National Black Justice Coalition Celebrates Black Queer Civil Rights Leader Bayard Rustin’s Birthday by Calling on Congress to Issue Stamp Honoring Rustin’s Life and Work
WASHINGTON—In commemoration of Black Queer civil rights leader Bayard Rustin’s birthday today, March 17th, the National Black Justice Coalition, a leading Black LGBTQ+/SGL civil rights organization, is urging Congress to pass the Bayard Rustin Stamp Act, legislation introduced by Del. Eleanor Holmes Norton which would require the U.S. Postal Service to issue a forever stamp depicting Bayard Rustin to honor his life and work.
“Bayard Rustin was a master political organizer and pacifist. He spoke truth to power, serving time in prison for refusing to register for the draft and engineering the first Freedom Rides, which challenged segregation on interstate buses. We would not have the opportunity to celebrate many watershed moments in American and Global history without Rustin’s tireless leadership and labor to the modern civil rights movement as well as the global fight for human rights,” explained David Johns, executive director of the National Black Justice Coalition. “Moreover, while Rustin was critical to the civil rights movement and organizing the 1963 March on Washington – what many people do not know or celebrate is that Bayard Rustin was a Black, same-gender-loving (SGL) man.”
On March 17, 1912, Bayard Rustin was born in West Chester, Pennsylvania. He was a leader in civil rights, socialism, nonviolence, and gay rights movements. Rustin began his work as an activist in his youth by protesting discriminatory Jim Crow Laws, a set of state and local laws enacted in the late 19th and early 20th centuries that enforced racial segregation primarily in the United States South.
Rustin believed in the complete desegregation of schools, public transportation, and the workforce. He organized several marches and bus rides to protest racial discrimination. Though an influential leader of the civil rights movement, Rustin often worked in the shadows and did behind-the-scenes work as his identity as a Black same gender loving/gay man was seen as a liability in this time when being gay was still punishable.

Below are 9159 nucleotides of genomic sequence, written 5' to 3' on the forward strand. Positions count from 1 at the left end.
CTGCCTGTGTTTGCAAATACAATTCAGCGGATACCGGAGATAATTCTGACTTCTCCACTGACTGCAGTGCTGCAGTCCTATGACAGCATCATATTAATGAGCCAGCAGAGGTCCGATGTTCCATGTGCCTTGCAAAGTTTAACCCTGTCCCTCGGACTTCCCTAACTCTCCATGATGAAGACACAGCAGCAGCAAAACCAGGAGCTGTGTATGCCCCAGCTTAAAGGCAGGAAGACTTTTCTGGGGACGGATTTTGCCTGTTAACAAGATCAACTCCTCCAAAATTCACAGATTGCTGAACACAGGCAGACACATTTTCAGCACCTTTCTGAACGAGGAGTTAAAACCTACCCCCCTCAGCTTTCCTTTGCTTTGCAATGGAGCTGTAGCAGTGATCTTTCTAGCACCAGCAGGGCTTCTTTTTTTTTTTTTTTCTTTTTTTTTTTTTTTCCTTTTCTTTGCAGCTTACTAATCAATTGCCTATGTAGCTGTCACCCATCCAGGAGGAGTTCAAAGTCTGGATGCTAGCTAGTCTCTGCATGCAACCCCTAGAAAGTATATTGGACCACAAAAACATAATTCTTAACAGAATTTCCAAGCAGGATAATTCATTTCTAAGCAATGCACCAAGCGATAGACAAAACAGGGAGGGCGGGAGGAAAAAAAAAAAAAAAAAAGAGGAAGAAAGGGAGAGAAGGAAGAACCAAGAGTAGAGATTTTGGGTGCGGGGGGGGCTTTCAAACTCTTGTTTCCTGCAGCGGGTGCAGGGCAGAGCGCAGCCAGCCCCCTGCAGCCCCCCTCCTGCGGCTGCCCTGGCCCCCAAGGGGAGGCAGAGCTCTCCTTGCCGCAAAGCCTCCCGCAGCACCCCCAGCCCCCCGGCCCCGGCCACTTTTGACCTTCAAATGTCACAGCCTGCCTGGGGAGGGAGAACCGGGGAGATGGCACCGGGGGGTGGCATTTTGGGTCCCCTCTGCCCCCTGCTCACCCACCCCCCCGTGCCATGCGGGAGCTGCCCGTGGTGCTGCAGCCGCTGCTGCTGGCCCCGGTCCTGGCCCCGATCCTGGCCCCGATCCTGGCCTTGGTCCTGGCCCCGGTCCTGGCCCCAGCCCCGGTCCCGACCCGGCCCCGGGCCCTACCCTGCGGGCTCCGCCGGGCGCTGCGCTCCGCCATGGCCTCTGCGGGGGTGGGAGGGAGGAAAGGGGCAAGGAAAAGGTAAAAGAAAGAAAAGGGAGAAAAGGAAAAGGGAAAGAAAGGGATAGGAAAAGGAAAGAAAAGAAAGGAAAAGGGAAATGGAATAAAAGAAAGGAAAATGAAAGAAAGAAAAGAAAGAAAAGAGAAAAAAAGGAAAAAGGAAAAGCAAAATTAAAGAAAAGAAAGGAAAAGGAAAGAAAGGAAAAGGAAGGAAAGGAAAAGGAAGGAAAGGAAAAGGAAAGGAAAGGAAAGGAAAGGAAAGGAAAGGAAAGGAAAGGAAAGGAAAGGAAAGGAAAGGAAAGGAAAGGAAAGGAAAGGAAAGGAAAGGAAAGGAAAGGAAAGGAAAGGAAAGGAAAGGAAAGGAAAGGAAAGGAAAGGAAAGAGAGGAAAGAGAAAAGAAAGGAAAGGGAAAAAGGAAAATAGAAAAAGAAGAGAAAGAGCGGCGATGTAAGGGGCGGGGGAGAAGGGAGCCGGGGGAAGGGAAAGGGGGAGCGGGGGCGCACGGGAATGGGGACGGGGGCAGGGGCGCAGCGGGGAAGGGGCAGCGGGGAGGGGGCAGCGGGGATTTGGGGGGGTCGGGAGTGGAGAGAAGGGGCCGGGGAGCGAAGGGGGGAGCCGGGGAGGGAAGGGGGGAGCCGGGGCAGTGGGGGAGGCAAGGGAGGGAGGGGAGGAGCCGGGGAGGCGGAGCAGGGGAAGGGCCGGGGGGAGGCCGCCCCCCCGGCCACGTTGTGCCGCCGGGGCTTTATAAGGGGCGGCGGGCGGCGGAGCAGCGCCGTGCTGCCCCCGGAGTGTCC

“It is critical that we honor Bayard Rustin’s work in the Civil Rights movement. It is our firm belief that ensuring the contributions of Black trans, queer, and non-binary/non-conforming members of our community are recognized while also implementing bills like the John Lewis Voting Rights Advancement Act and the Equality Act will advance the legacy of Brother Bayard and the modern Civil Rights movement into the next generation. But to honor Bayard specifically, we urge Congress to pass the Bayard Rustin Stamp Act and make him a forever figure in our country,” added Johns.
Laura Buisson, Echo Park Los Angelos Neighborhood Council Representative, a founding member of NBJC’s Good Trouble Network of Black LGBTQ+/SGL elected officials, is organizing grassroots support across the country to urge members of Congress to prioritize and vote in favor of the Bayard Rustin Stamp Act.
“Any civil rights milestone one can name, Bayard Rustin did it first and paid a heavier price all while being his authentic self: A Black, gay and Quaker man who devoted his life to being a stick in the wheel of injustice. While the March on Washington has been honored with a USPS stamp, not so the man who made it happen. Enshrining Rustin’s momentous contributions to the Civil Rights Movement in American culture is a long overdue honor that can be rectified this Congressional term,” said Laura Buisson, Echo Park Los Angelos Neighborhood Council Representative, and a founding member of NBJC’s Good Trouble Network of Black LGBTQ+/SGL elected officials.
Anyone can join her efforts by contacting their own members of Congress found HERE.
Learn more about Bayard Rustin here.
The National Black Justice Coalition (NBJC) is America’s leading civil rights organization dedicated to the empowerment of Black lesbian, gay, bisexual, transgender, queer+, and same gender loving (LGBTQ+/SGL) people, including people living with HIV/AIDS.
Former stories about this topic can be found here. This release was first published on March 10, 2022, print issue of The Rainbow Times.
[From A News Release]